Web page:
-Jacob Marshall, drummer for the band Mae, talking about faith and marketing. Mae's debut release, Destination Beautiful sold 60,000 copies and their next release, The Everglow comes out in a few weeks. (Source: Relevant Magazine, March/April 2005)
August 12, 2004
"Record companies, schmecord companies. Who needs 'em?"
-Charles Thompson (aka Frank Black or Black Francis), lead singer of the recently reunited Pixies. (Source: CNN.com, August 12, 2004)
March 26, 2004
"Another constant battle for me is loneliness or depression. The road can be a very lonely place, no matter what venues you're playing. The same faces, the same songs, the same distance separating you from the ones you love. After a month or two of a sort of 'rock & roll Groundhog's Day,' you become like a diver who has gone too deep, and you can't figure out which way is up. So staying centered becomes quite a challenge. All things considered, however, I still think I have the best job in the world."
-Jon Foreman, lead singer and guitarist for Switchfoot, whose latest album, The Beautiful Letdown has been climbing the mainstream charts. Other Switchfoot albums include Learning to Breathe, New Way To Be Human, The Legend of Chin and The Early Years: 1997-2000, which collects their first three albums. The Live in San Diego DVD is also available. (Source: CCM, March 2004)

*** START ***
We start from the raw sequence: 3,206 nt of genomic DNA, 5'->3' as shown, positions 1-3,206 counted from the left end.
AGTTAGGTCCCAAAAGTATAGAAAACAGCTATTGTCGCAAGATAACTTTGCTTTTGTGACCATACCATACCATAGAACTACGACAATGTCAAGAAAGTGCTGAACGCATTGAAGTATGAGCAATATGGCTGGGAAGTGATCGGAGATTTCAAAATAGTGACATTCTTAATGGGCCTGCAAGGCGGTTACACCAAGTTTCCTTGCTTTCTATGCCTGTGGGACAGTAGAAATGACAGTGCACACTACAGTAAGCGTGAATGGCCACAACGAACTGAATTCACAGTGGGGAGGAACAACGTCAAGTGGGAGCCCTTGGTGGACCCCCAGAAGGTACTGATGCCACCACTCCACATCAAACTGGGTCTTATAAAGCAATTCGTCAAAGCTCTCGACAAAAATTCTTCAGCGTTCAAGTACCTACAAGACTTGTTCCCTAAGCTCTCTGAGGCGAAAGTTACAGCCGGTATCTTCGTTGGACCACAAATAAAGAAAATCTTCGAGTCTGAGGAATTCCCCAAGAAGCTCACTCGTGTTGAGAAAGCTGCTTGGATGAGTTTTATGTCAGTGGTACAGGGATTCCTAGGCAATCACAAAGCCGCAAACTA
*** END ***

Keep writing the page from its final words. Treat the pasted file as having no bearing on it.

September 25, 2003
"I make my living from playing live, so if the whole record industry went pffft and landed on its face, I'd still be able to go out there and sing like the Lollipop Guild and hope someone throws a dollar in my hat."
September 23, 2003
"Down the road, you realize that it's impossible to [ignore the business side of music] if you have a brain, any desires in life, or you want to make a living. It is unfortunate that the business and the creative sides should ever cross paths. But they're forced to. The business side of things dumbs down the creative process. It puts strain on it and makes it into something unnatural and forced. That has become something that's been unavoidable and very disappointing."
September 16, 2003
"Record companies sueing 12-year-old girls for file-sharing is kind of like horse and buggy operators sueing Henry Ford."
-Moby (Source: Moby.com, September 10, 2003)
September 4, 2003
"Well, [the label] told me to tell everybody, 'This is the new me -- I've never been so happy.' But really, I was completely miserable. I was apart from the love of my life, and I was a robot, trying to do everything that everybody was telling me to do, trying to please everybody."
-Jessica Simpson describing the image change she went through with the release of her Irresistible album, which flopped. With her new album, In This Skin, Simpson is back to her old self. (Source: CosmoGirl!, September 2003)
September 3, 2003
"Remember, you'll never make any money out of children's books, Jo. Keep your real job."